Mindfulness And Calming Your Thoughts





In the rush to accomplish necessary tasks and manage our daily lives, we often find ourselves losing our connection with the present moment—missing out on what we are doing and how we are feeling. Did you notice whether you felt well-rested this morning or that your new rose bloomed today? You can improve your life with simple mindfulness practices.

What is Mindfulness?

Mindfulness is the practice of purposely focusing our attention on the present moment—and accepting it without judgment. Mindfulness is now being examined scientifically and has been found to be a key element in stress reduction and overall happiness.

It generally involves a heightened awareness of sensory stimuli (really noticing your breathing, feeling the sensations of your body, etc.) and being “in the moment.”

While mindfulness has origins in Eastern philosophy, there is no necessary religious component to mindfulness. Anyone with any belief system can enjoy the benefits of mindfulness.

What Are the Benefits of Mindfulness?

Increasing our capacity for mindfulness supports many attitudes that contribute to a satisfied life. Being mindful makes it easier to savor the pleasures in life as they occur, helps us to become fully engaged in activities, and creates a greater capacity to deal with adverse events. By focusing on the here and now, many people who practice mindfulness find that they are less likely to get caught up in worries about the future or regrets over the past, are less preoccupied with concerns about success and self-esteem, and are better able to form deep connections with others.

If greater well-being isn’t enough of an incentive, scientists have discovered that mindfulness techniques help improve physical health in a number of ways. Mindfulness can help relieve stress, lower blood pressure, reduce chronic pain,  improve sleep, and alleviate gastrointestinal difficulties.

Even an informal approach to mindfulness can help us to stay in the present and fully participate in life. You can choose any task or moment to practice informal mindfulness, whether you are eating, showering, walking, or playing with a child.

An Informal Approach to Mindfulness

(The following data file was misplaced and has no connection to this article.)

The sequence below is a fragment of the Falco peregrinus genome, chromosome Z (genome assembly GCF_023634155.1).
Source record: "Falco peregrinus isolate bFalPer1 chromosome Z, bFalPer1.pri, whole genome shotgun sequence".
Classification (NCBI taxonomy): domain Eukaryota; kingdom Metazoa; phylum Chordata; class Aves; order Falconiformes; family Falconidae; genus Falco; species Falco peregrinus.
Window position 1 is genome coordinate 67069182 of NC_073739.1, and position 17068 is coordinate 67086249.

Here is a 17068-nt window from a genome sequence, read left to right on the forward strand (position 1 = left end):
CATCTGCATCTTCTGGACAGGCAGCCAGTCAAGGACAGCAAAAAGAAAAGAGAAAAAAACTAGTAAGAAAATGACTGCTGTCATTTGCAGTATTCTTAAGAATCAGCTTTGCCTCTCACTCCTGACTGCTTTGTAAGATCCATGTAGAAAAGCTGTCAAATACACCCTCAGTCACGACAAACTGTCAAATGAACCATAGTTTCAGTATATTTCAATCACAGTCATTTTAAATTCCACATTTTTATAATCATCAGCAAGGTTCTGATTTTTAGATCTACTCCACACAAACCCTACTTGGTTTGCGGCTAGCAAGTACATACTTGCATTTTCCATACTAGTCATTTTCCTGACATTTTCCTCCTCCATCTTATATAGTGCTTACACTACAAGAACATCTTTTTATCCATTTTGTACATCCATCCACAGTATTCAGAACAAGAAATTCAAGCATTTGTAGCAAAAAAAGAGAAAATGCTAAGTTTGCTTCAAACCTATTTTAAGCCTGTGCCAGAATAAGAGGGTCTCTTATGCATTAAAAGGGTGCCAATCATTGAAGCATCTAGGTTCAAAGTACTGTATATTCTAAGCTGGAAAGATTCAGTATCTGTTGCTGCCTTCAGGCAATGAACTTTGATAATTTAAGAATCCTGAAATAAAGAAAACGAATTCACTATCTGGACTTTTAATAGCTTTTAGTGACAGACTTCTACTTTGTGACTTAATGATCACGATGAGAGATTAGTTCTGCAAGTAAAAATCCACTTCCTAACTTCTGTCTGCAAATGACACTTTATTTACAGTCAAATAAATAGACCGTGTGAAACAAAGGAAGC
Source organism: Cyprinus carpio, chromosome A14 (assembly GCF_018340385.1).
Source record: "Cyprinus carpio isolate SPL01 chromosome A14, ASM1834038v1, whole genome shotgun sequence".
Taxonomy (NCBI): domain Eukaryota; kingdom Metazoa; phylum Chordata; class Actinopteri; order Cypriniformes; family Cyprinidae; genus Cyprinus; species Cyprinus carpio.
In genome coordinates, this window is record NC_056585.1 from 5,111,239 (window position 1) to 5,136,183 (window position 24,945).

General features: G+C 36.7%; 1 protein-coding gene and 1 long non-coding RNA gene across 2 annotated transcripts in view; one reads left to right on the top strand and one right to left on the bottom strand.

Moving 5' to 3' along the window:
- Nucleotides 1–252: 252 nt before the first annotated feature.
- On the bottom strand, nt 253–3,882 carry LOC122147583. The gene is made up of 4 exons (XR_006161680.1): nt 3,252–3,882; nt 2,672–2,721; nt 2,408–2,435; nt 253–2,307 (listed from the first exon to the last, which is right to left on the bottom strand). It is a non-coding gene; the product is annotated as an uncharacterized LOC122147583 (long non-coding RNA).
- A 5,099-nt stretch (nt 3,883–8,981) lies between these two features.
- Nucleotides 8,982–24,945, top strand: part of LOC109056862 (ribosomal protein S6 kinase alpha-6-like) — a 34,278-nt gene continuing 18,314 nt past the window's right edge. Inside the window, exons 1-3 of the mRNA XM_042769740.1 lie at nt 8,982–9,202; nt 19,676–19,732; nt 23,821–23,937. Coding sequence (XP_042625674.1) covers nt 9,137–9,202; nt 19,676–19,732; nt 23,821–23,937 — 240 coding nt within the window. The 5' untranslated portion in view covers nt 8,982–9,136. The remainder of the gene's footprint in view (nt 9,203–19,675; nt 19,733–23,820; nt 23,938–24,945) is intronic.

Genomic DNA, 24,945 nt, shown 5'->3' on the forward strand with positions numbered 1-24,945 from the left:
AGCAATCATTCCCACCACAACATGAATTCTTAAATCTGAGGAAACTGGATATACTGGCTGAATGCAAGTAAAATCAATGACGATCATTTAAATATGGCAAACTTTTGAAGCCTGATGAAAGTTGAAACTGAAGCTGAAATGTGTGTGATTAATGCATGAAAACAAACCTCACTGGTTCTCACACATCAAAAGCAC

• Start by bringing your attention to the sensations in your body
  • Breathe in through your nose, allowing the air downward into your lower belly. Let your abdomen expand fully.
  • Now breathe out through your mouth
  • Notice the sensations of each inhalation and exhalation
  • Proceed with the task at hand slowly and with full deliberation
  • Engage your senses fully. Notice each sight, touch, and sound so that you savor every sensation.
  • When you notice that your mind has wandered from the task at hand, gently bring your attention back to the sensations of the moment.

Mindful tea-drinking practice

Frequently, even short periods of meditation can seem overwhelming at first. So bringing mindfulness to everyday activities such as drinking a cup of tea is a gentle way to begin. It’s also a helpful way to develop your practice. Below are a few suggestions on how to practice mindful tea-drinking.

1. Be open to your senses, rather than try to analyze what’s happening as you prepare the water for tea-making.

2. Notice the feeling of being in your environment.

3. When your mind wanders into thought, as it probably will, gently return your attention to sensing.

4. Be aware of your sensations and the liking or disliking of them. If there are thoughts, let them enter into and then pass through your mind without following them. Try to stay with the tea tasting. Notice without judgement any desire to rush the drinking, and any impatience that comes.

5. Bring gentle awareness to whatever emerges. Becoming conscious of how much the mind wanders is a sign of growing awareness. Be open to the spirit of the practice, sensing with gentle precision what’s happening, moment by moment, and coming back to sensing whenever you notice you’ve drifted into thought.

The key is understanding what drives your patterns of behavior and then learn how to shift them to serve you instead of holding you back.

Focus on the present and quiet that voice inside – the one that offers the running commentary on what you’re doing, what you’ve done, and what you will be doing. When we focus on fulfillment over achievement, we will enjoy the journey.


Tea Time – Are There Health Benefits?

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Time For Tea

Tea is the most commonly consumed beverage in the world, second only after water. Black, green, white, and oolong teas derive their leaves from a warm-weather evergreen tree known as Camellia sinensis. The leaves from this tree contain antioxidant polyphenols.  Although all tea has the same origin, the differences occur in the harvesting and processing. As a general rule of thumb, the more oxidizing processing the leaves undergo, the darker they will turn.